Bon Voyage

 

Ada Waving Goodbye

Those last few words can remain long in our memory.  They draw everything together and mark the people and event as unique and special to this particular place and time.  Imagine spending an evening with our friends in their home only to realise that they had gone to bed and left us on our own without saying goodbye.  This would probably make us feel awkward and abandoned.

 

One of Paul’s Goodbyes

As Paul traveled and shared the Gospel he had to say goodbye many times.  These were often emotional occasions with tears, encouragement and even words of warning or advice.  Here is one example:

We found a ship crossing over to Phoenicia, went on board and set sail. After sighting Cyprus and passing to the south of it, we sailed on to Syria. We landed at Tyre, where our ship was to unload its cargo. We sought out the disciples there and stayed with them seven days. Through the Spirit they urged Paul not to go on to Jerusalem. When it was time to leave, we left and continued on our way. All of them, including wives and children, accompanied us out of the city, and there on the beach we knelt to pray. After saying goodbye to each other, we went aboard the ship, and they returned home.  Acts 21:2-6  NIV

 

How do children feel when they leave our Bible Classes?

When a child leaves Bible Class is he or she a ship full of fresh provisions being warmly fare-welled from a safe and friendly port?  Or are the children drifting off toward open sea while the busy people back on shore seem to barely notice they have gone?

Take the time to draw everything together at the end of your teaching time.  Solidify what you have taught, let the children know you are glad they came and give them courage to go out and put into practice the things God has moved them to do.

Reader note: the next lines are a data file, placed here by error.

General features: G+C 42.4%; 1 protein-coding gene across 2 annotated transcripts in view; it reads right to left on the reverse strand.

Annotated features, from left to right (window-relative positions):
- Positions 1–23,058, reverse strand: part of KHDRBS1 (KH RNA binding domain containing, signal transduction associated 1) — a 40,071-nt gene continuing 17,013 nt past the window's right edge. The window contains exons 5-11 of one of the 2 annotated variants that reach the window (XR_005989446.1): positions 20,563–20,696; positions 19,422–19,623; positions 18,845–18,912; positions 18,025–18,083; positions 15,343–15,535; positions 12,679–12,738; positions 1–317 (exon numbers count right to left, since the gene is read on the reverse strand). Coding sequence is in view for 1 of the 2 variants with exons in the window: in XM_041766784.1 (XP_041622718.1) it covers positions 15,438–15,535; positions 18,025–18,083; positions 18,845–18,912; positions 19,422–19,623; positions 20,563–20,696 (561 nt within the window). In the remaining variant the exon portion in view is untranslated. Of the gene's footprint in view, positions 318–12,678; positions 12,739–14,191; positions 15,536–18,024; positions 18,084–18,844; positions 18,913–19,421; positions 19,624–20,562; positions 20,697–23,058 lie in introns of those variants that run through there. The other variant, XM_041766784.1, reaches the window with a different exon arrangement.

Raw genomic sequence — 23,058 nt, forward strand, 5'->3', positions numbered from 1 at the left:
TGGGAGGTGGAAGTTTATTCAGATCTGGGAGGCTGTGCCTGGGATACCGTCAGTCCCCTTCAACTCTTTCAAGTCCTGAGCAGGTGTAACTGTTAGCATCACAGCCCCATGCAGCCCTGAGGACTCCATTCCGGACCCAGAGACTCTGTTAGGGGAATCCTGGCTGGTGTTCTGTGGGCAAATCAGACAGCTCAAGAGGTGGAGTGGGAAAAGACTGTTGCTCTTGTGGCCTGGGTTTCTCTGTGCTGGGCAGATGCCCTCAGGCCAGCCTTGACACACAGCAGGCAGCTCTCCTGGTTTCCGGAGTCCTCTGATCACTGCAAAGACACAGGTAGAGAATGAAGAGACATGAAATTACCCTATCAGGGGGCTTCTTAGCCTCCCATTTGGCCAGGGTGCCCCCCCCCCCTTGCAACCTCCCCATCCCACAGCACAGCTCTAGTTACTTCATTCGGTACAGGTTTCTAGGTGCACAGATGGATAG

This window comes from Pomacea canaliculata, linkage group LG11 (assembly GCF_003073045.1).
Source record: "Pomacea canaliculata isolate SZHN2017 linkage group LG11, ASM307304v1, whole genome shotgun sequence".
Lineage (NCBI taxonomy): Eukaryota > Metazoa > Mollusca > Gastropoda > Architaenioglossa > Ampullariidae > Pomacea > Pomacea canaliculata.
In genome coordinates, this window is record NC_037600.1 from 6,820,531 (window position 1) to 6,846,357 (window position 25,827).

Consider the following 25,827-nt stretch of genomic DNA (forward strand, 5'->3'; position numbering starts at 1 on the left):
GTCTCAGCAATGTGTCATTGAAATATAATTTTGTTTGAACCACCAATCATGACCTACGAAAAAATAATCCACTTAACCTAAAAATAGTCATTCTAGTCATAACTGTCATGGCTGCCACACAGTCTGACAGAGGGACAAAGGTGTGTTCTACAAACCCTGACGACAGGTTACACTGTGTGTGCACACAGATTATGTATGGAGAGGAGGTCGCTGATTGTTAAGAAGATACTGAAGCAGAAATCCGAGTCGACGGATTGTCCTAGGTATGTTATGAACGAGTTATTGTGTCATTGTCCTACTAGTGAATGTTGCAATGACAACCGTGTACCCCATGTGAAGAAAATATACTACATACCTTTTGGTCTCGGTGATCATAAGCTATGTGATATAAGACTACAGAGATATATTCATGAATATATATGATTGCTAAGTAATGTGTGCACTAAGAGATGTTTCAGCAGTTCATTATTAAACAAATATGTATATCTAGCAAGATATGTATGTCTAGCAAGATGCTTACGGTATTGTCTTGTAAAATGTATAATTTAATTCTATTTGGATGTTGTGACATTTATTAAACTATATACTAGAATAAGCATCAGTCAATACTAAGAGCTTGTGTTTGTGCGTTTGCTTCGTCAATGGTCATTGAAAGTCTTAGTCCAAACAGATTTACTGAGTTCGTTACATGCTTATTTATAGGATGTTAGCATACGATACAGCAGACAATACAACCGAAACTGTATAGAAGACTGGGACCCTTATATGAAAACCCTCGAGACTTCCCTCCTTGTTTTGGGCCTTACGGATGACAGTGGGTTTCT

Concluding Activities

 

Encouraging Last Words:

  • I’m glad you were here today.
  • You have blessed me today.
  • Today is a good day because we were together.
  • I’m going to remember today’s class for a long time.
  • I am so excited to see how you are going to be like Jesus this week.
  • I’m looking forward to seeing you next time.
  • I thank God for each of you.  He is good to me to allow me to teach you.
  • I have written your name down because I will be praying for you this week.

 

Individually, as They Walk Out the Door:

  • Shake each child’s hand
  • Give a hug to each child
  • Say “May God bless you” to each child by name.
  • Say each child’s name and a Spirit challenge.  For example:  “Suzy, may you be loving this week”  or “Jacob, may you show Christian joy to people you meet.”
  • Give a card or note to each child.  (This will require you to plan ahead, of course.) or
  • Give a paper with a Scripture written on it.

 

Photo “Ada Waving Goodbye” by Chad Orlikowski    Creative Commons Attribution-NonCommercial-NoDerivs 2.0 Generic

Dressing Up is Serious Business

King and Queen costumes
Volunteers modelling costumes for Queen Jezebel and King Ahab from 1 Kings 17.  (click photo for basic costume instructions)

Fabric scraps, old sheets and other odds and ends can be treasure for a Bible class teacher.  Using some of these items a teacher might dress up as a Bible character to tell the story.  A teacher can also collect items that encourage children or other volunteers to play character roles in an impromptu re-enactment of the Bible story they have just been taught.

Click here for instructions for making simple costumes that can be used for any Bible story that you teach.

The brave volunteers at left are modelling examples of costumes that could be used for Elijah’s nemeses, Jezebel and Ahab in the story God Takes Care of Elijah.

 

Child’s Play or Ancient Teaching Method?

At first glance this might seem like a childish way to review or re-tell a story.  How can something this fun be serious, right?  But think again!  More than once in the Bible prophets used variations of costumes and props to bring home a message from God.

 

Jeremiah and a Yoke

We can read in Jeremiah 27-28 how the prophet, Jeremiah, was instructed by God to wear a wooden yoke to show how the people would fall under the rule of King Nebuchadnezzar of Babylon.

 

Agabus and a Belt

As the Apostle Paul was making his way to Jerusalem, a New Testament prophet, Agabus, used a prop to warn Paul of dangers awaiting him there.  He removed Paul’s belt and then acted out the message by tying his own hands and feet (Acts 21:7-14).  Paul would also be bound in Jerusalem.

 

Give it a Try in Your Bible Class!